Bilateral security ties have benefits. When Abu Dhabi was attacked by Houthi rockets, Israel quietly provided military assistance. It is results and not process that counts.
So when both Arabs and Israelis talk about the need for regional architecture, it is possible that they are talking about different things. Israel’s focus on Iran means more focus on security multilateralism, while the Arab states could be focused on more economic mechanisms, like free trade, that could bring American and other investors.
Actually, the Negev Summit that new Prime Minister Yair Lapid hosted in the spring, which was attended by Arab foreign ministers, fits this bill very well as it focused largely on civilian issues such as health, energy, education, water and food security. The latter is an issue that is bound to be a central focus of Biden’s trip in light of the shortages of wheat in the Arab world due to the war in the Ukraine. New normalizers are creating political space for old normalizers, as Abu Dhabi has backed Jordan’s plans for a massive solar farm that will provide electricity to its neighbors as Israel provides desalinated water.
All this is a reminder that it is more than just Iran that is bringing Arab governments closer to Israel. Rather it is also because the Gulf states see oil as becoming less important and they think that Israel can help them digitize and diversify their economies in a post-oil age.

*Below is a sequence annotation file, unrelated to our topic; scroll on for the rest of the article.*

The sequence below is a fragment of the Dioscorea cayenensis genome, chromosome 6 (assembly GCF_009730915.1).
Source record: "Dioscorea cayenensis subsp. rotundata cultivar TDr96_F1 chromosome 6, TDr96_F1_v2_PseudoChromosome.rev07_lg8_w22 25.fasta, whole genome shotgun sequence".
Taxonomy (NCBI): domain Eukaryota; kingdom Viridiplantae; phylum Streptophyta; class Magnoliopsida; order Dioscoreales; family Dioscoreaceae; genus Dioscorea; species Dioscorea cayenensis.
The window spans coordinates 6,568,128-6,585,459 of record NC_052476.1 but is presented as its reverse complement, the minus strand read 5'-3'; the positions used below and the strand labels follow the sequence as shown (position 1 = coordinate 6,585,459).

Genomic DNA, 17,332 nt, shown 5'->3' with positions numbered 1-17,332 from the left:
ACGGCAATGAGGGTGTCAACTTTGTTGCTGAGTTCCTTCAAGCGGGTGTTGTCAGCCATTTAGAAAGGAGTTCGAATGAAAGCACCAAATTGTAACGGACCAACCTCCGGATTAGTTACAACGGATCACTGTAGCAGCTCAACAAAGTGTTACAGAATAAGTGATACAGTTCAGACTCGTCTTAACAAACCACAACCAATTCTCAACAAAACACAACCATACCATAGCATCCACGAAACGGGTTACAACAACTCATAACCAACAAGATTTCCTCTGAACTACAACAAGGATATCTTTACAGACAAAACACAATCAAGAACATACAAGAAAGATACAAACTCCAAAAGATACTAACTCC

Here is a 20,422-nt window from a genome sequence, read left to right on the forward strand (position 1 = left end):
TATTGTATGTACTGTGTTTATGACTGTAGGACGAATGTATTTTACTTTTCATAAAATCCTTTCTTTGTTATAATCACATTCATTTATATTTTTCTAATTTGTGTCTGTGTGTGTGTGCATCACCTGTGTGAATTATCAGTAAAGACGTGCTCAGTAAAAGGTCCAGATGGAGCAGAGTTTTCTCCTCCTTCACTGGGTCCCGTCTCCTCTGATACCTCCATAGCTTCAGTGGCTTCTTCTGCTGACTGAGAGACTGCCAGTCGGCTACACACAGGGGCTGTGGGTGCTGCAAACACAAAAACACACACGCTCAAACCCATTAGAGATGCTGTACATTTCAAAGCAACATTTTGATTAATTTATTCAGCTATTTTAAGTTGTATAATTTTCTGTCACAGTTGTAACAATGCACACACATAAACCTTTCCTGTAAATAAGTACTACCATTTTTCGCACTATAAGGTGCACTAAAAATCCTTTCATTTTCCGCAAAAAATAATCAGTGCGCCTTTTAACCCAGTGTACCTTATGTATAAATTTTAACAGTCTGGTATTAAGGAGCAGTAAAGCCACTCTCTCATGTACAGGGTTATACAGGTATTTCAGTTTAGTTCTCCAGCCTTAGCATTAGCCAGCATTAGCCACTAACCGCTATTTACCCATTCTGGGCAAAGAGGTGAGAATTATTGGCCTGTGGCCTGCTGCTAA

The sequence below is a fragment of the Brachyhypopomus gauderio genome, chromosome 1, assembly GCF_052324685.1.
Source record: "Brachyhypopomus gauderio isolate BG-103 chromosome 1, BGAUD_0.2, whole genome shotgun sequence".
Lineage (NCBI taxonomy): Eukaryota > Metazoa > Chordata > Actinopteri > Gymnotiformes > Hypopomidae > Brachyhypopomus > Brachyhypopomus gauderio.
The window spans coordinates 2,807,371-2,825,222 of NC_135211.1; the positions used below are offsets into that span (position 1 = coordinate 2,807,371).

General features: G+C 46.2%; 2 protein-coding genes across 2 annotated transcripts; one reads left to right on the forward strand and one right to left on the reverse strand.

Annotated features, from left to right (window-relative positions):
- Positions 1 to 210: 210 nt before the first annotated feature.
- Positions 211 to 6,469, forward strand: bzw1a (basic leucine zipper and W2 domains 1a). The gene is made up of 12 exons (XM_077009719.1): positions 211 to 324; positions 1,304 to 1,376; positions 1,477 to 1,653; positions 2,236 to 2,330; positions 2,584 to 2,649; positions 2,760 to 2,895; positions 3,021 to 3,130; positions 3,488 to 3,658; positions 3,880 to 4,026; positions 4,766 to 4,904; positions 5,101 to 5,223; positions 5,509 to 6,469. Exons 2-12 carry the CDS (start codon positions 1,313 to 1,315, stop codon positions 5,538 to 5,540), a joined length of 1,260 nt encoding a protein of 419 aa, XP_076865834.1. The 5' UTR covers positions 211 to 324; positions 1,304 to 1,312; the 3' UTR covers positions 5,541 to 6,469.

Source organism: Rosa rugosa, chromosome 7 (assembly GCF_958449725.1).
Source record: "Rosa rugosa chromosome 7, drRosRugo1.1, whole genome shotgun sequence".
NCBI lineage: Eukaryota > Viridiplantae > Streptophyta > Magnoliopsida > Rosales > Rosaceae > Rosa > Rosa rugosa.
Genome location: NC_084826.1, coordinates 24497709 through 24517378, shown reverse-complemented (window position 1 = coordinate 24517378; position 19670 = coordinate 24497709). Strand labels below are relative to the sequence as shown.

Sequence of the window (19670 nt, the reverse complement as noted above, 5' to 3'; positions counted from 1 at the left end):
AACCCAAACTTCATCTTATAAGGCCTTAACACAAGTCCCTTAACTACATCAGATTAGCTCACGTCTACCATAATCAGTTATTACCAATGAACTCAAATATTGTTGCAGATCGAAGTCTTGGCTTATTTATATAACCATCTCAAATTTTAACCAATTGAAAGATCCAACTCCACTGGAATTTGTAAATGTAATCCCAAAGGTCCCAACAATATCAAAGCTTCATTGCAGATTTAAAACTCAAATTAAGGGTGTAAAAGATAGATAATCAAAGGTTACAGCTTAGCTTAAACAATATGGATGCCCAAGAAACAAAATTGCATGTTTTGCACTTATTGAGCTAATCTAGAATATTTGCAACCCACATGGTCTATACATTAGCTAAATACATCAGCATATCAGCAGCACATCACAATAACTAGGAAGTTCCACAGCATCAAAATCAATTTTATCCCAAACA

The success of the U.S. when dealing with big enemies, like it did during the Cold War, was that it understood that security relationships with Europe could not stand alone and needed to be complemented by a myriad of trade and economic institutions. This should be a lesson for Israel. Whatever reticence the Arab governments feel about publicly declaring their fealty to region-wide security relationships with Israel, they are more open to the economic benefits they can accrue from closer ties with Jerusalem. This is a great opportunity.
It is a sign of the times that much of the work for these links comes from the Mideast itself; it is not a purely “Made in America” approach. The U.S. can encourage, but knows it does not have to dictate. This type of burden-sharing within the Mideast is something that gives hope it will be sustainable over time since it is rooted in Arab and Israeli self-interest.
This fact is one of the best hopes that Biden’s trip is not a one-time experience, but may lead him to believe that something is actually moving in the Mideast. This could only be helpful for a Biden administration weighing the scope of its future commitment to the Mideast.
David Makovsky is the Ziegler Distinguished Fellow at The Washington Institute and director of its Koret Project on Arab-Israel Relations. This article was originally published on the Haaretz website.